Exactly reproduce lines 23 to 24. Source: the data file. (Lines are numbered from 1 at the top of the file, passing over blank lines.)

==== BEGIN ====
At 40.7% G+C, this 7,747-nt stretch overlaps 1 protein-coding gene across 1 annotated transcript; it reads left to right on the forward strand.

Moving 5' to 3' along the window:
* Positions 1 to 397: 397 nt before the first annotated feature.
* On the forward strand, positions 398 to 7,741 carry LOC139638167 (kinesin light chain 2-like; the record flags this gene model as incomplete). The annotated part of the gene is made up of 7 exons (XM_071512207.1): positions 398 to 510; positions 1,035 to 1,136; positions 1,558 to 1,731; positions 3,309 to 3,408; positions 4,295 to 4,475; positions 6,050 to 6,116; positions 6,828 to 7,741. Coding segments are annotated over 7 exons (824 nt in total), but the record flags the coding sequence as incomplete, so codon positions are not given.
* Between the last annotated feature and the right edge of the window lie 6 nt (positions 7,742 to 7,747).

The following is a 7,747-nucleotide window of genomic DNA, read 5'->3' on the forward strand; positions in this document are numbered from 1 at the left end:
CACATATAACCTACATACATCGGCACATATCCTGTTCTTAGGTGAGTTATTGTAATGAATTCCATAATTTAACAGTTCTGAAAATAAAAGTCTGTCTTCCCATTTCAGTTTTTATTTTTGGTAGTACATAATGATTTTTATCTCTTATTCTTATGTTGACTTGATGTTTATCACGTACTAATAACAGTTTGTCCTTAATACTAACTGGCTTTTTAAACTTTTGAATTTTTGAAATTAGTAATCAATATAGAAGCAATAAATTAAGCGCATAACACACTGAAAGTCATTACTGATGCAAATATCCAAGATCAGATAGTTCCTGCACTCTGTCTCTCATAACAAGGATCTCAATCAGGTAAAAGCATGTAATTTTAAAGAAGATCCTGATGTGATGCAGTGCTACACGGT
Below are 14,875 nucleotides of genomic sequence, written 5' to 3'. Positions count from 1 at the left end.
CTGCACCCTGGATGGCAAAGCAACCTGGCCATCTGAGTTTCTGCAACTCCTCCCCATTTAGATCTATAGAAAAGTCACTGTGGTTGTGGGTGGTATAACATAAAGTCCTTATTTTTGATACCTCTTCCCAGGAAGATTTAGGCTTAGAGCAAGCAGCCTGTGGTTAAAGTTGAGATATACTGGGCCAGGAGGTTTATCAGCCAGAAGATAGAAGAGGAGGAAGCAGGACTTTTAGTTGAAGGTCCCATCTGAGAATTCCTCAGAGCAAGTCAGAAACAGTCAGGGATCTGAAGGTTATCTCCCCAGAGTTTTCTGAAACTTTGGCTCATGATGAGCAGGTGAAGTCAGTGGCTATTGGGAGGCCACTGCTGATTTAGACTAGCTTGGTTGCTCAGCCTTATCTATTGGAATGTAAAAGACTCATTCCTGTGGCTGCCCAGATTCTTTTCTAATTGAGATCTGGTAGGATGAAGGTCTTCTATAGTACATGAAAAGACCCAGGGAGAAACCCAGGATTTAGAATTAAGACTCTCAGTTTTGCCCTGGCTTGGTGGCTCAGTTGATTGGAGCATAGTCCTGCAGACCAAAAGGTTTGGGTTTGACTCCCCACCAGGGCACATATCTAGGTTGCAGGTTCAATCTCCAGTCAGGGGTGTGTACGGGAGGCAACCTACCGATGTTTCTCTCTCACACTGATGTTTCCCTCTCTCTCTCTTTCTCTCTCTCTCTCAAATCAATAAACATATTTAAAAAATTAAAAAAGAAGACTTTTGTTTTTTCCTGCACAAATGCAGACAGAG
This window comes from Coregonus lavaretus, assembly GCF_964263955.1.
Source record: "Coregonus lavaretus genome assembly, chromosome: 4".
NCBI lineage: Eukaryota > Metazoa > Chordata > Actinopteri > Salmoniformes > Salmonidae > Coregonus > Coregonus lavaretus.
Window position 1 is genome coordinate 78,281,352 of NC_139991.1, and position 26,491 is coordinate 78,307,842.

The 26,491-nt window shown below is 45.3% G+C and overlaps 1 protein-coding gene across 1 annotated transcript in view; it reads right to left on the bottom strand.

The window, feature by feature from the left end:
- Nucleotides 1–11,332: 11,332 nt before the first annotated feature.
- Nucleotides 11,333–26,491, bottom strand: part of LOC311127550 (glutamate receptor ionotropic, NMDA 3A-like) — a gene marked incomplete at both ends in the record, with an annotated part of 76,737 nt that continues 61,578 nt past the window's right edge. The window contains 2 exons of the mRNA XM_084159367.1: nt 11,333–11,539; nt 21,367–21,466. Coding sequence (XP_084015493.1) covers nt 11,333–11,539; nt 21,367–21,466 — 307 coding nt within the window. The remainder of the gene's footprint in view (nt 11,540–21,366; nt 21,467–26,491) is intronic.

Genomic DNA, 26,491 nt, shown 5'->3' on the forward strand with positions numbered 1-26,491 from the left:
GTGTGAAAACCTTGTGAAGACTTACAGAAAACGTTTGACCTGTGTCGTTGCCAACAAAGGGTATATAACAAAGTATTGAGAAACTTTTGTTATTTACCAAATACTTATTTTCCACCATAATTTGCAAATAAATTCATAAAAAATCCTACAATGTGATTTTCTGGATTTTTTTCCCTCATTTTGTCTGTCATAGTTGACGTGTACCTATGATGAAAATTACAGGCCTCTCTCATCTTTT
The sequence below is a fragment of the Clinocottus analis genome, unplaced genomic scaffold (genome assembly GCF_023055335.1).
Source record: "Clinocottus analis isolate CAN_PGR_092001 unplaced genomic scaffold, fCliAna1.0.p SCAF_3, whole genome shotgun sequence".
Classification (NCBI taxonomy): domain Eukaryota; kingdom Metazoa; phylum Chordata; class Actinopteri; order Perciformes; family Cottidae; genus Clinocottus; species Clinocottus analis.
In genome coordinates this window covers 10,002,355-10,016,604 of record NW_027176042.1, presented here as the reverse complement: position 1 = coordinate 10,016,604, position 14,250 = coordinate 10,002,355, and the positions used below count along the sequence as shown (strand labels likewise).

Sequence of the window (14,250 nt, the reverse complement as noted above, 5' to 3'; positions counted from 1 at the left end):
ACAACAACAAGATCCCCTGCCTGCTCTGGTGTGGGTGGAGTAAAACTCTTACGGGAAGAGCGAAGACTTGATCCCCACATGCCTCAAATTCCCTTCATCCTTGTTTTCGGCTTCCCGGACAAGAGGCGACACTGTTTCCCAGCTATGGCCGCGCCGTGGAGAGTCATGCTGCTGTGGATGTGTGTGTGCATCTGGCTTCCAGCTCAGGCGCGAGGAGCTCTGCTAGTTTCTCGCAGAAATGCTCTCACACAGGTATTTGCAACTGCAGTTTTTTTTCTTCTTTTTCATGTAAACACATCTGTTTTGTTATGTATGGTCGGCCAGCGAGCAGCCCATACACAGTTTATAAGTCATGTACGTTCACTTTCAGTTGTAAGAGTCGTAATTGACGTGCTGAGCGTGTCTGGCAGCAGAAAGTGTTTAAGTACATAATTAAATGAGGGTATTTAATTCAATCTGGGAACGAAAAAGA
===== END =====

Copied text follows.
In genome coordinates this window covers 10,002,355-10,016,604 of record NW_027176042.1, presented here as the reverse complement: position 1 = coordinate 10,016,604, position 14,250 = coordinate 10,002,355, and the positions used below count along the sequence as shown (strand labels likewise).

Sequence of the window (14,250 nt, the reverse complement as noted above, 5' to 3'; positions counted from 1 at the left end):